The Pacific Alliance and New Zealand: Latin American origin, global reach

17 Jun 2014

This paper explores New Zealand’s potential as a well-positioned partner and point-of-entry to the rest of the Asia-Pacific region.

Executive summary

The Pacific Alliance’s innovative and results-oriented approach to economic integration is the most exciting and promising opportunity in Latin America today, which makes the group the region’s best prospect for growth and prosperity moving forward.

  • Based on its mission to increase its members’ connectivity with the Asia-Pacific region, the Pacific Alliance would derive inestimable value from greater engagement with New Zealand, given its vast experience in the region.
  • On average, the four members of the Pacific Alliance are growing faster than the rest of the region — and their exemplary political and economic stability bolsters their promise.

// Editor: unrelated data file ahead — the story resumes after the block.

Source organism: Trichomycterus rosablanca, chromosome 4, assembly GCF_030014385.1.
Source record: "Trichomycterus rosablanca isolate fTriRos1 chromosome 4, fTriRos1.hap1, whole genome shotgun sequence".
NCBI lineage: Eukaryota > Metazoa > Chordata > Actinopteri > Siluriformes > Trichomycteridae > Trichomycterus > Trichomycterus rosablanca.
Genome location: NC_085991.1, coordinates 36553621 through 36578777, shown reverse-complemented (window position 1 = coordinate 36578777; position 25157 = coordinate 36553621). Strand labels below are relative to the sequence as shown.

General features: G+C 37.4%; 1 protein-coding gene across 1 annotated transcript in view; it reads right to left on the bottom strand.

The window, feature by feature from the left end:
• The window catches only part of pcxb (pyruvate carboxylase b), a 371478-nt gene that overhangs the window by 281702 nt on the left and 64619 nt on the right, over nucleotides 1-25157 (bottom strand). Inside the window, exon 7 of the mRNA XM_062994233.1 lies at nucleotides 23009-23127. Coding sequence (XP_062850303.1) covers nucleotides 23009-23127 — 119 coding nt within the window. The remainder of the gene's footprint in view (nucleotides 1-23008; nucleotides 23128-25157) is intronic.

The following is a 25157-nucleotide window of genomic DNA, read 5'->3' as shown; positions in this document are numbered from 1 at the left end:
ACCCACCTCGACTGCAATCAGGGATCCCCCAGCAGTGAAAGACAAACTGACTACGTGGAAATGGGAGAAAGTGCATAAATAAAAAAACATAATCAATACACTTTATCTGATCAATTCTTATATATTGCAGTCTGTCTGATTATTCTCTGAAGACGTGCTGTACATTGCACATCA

• Many major trade agreements and blocs around the world appear to be slowing their forward push, though we have seen recent (if modest) progress on initiatives like the EU-Mercosur free trade agreement; in contrast, the Pacific Alliance has built up extraordinary momentum — and that momentum may well be its best asset.
  • The ground the group has already covered in coming to agreement on key issues bodes well for the members’ capacity to continue along the ambitious course they have set out.
  • The diversity — geographical, ideological, developmental — of the group’s 32 observers from around the world speaks to the bloc’s promise, potential, and reach.
  • In contrast to most other trade agreements around the world that are dominated by major global economies (e.g., the United States, Brazil, China, India, the European Union), the Pacific Alliance is fundamentally an agreement among peers, which will draw in other developed economies moving forward, like New Zealand.
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